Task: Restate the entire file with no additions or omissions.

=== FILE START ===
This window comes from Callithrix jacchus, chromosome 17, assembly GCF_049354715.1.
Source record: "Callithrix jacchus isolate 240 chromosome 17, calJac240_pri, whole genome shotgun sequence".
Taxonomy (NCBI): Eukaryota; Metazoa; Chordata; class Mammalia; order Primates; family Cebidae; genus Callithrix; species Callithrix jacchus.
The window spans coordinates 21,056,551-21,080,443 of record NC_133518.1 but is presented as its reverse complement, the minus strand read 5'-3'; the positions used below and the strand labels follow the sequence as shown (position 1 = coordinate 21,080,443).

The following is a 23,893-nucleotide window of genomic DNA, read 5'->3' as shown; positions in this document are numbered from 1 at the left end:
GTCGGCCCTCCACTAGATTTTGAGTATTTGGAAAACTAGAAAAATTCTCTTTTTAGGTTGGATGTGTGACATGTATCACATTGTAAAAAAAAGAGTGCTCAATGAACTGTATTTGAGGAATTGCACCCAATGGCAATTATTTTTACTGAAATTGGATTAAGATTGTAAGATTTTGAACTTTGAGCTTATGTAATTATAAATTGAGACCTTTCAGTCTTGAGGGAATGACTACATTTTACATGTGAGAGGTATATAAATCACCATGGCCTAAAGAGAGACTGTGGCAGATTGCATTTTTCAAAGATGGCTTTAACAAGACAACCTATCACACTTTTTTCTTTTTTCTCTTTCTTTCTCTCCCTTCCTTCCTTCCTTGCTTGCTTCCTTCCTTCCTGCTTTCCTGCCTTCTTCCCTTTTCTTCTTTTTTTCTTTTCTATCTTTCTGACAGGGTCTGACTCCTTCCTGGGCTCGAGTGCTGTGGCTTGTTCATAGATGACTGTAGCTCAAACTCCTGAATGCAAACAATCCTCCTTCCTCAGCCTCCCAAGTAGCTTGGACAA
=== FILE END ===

This window comes from Callithrix jacchus, chromosome 17, assembly GCF_049354715.1.
Source record: "Callithrix jacchus isolate 240 chromosome 17, calJac240_pri, whole genome shotgun sequence".
Taxonomy (NCBI): Eukaryota; Metazoa; Chordata; class Mammalia; order Primates; family Cebidae; genus Callithrix; species Callithrix jacchus.
The window spans coordinates 21,056,551-21,080,443 of record NC_133518.1 but is presented as its reverse complement, the minus strand read 5'-3'; the positions used below and the strand labels follow the sequence as shown (position 1 = coordinate 21,080,443).

The following is a 23,893-nucleotide window of genomic DNA, read 5'->3' as shown; positions in this document are numbered from 1 at the left end:
GTCGGCCCTCCACTAGATTTTGAGTATTTGGAAAACTAGAAAAATTCTCTTTTTAGGTTGGATGTGTGACATGTATCACATTGTAAAAAAAAGAGTGCTCAATGAACTGTATTTGAGGAATTGCACCCAATGGCAATTATTTTTACTGAAATTGGATTAAGATTGTAAGATTTTGAACTTTGAGCTTATGTAATTATAAATTGAGACCTTTCAGTCTTGAGGGAATGACTACATTTTACATGTGAGAGGTATATAAATCACCATGGCCTAAAGAGAGACTGTGGCAGATTGCATTTTTCAAAGATGGCTTTAACAAGACAACCTATCACACTTTTTTCTTTTTTCTCTTTCTTTCTCTCCCTTCCTTCCTTCCTTGCTTGCTTCCTTCCTTCCTGCTTTCCTGCCTTCTTCCCTTTTCTTCTTTTTTTCTTTTCTATCTTTCTGACAGGGTCTGACTCCTTCCTGGGCTCGAGTGCTGTGGCTTGTTCATAGATGACTGTAGCTCAAACTCCTGAATGCAAACAATCCTCCTTCCTCAGCCTCCCAAGTAGCTTGGACAA